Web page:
Wednesday 8th July 2020
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Words: Kate Chapman
Photography: Courtesy of Ros Atkinson and Bradley Quinn
Featured in the March 2020 issue

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“Life has a much better imagination than me,” says celebrated silversmith Shannon O’Neill. She tells Kate Chapman about her career, which has taken many exciting twists and turns before bringing her to Lincolnshire.

Shannon O’Neill has been privileged to work overseas, made props for blockbuster films and more recently was awarded the prestigious commission to design the trophy for the Grand National – for a second time.

Her workshop is in a former stable in the grounds of Burghley House, Stamford, and it was from here that she created the award for the world’s greatest horse race after representatives from principal sponsors Randox Health saw her work on display in London at The Goldsmiths’ Company Collection.

After much research Shannon came up with a stunning design, using subtle details to perfectly tell the story of the race, which has been part of the British landscape since the 1830s, while also incorporating the preventative healthcare innovations of the event’s main sponsor.

Based on the classic coupes-style Champagne glass, her glittering trophy features an interpretation of healthy brain synapses and blood cells masquerading as Champagne bubbles. Another of its striking features is an ECG, which runs around the top edge, depicting the healthy heartbeat of a thoroughbred, acquired from top equine surgeons at Newmarket.

“It was such an honour to receive this commission,” says Shannon, “but no one person could have created this by themselves, which is why it required me to incorporate the skills of other smiths with a wider skill base.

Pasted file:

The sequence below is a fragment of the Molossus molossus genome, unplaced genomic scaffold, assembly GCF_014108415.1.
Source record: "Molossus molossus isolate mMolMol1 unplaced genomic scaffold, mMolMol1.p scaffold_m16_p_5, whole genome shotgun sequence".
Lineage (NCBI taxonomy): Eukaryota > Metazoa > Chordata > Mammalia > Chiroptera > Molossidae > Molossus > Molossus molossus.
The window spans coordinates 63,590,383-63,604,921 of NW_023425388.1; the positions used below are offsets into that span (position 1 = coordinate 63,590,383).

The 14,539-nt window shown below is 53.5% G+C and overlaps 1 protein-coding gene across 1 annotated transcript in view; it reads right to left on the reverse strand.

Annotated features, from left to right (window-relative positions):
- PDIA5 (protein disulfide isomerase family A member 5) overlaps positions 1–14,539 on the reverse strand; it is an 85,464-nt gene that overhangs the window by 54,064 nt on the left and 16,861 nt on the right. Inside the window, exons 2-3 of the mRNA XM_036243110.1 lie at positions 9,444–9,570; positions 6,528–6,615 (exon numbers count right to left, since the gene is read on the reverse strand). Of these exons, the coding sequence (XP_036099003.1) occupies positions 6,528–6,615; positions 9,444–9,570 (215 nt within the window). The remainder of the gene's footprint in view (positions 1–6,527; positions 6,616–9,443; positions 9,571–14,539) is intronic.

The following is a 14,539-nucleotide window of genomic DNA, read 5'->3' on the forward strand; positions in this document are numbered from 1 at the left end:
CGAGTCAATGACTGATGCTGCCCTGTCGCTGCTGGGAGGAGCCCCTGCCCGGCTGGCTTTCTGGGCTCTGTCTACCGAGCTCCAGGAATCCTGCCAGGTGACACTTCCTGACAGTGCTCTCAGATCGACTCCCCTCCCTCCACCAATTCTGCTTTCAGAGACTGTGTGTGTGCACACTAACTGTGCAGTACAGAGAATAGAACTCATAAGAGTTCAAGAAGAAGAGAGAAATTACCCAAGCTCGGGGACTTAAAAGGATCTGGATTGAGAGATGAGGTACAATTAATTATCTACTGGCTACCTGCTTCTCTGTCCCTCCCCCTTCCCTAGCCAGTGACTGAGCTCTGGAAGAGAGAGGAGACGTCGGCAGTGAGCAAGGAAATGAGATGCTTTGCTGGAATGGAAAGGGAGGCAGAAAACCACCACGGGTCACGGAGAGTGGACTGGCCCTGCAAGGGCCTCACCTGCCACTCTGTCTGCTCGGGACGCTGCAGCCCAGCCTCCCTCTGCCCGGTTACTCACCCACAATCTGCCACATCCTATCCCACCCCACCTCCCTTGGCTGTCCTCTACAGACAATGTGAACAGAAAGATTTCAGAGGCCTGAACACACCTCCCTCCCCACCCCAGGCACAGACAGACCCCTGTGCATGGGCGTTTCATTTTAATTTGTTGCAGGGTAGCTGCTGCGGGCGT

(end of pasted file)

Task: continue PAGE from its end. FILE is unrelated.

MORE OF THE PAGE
“It was thanks to The Goldsmiths’ Company and some of the very best and most experienced silversmiths in the country who I’ve had the privilege to work with, that I was able to bring this design to fruition.

“It was a real privilege to be asked to design the trophy, especially since it was my second time and I had a wonderful time watching the race.”

Although she’s always been creative, Shannon, who grew up in Liverpool, originally set her heart on becoming a dancer and following in the footsteps of her sister, who attended the Royal Ballet School.

Fate, however, had a different idea and after sustaining a back injury she ended up pursuing her passion for art, studying sculpture at the University of New Delhi, India, before achieving a first class degree in three-dimensional design at Manchester Metropolitan University.

Her favoured media were wood and ceramics until she entered a competition in her final year to design a silver water jug.

“Part of the prize was to go to Nayler Brothers, the crown jewellers, to actually make the design,” recalls Shannon.

“At this stage I didn’t really know anything about metalworking, so just designed something with no idea how it would actually be made, while the other entrants were designing to their capabilities.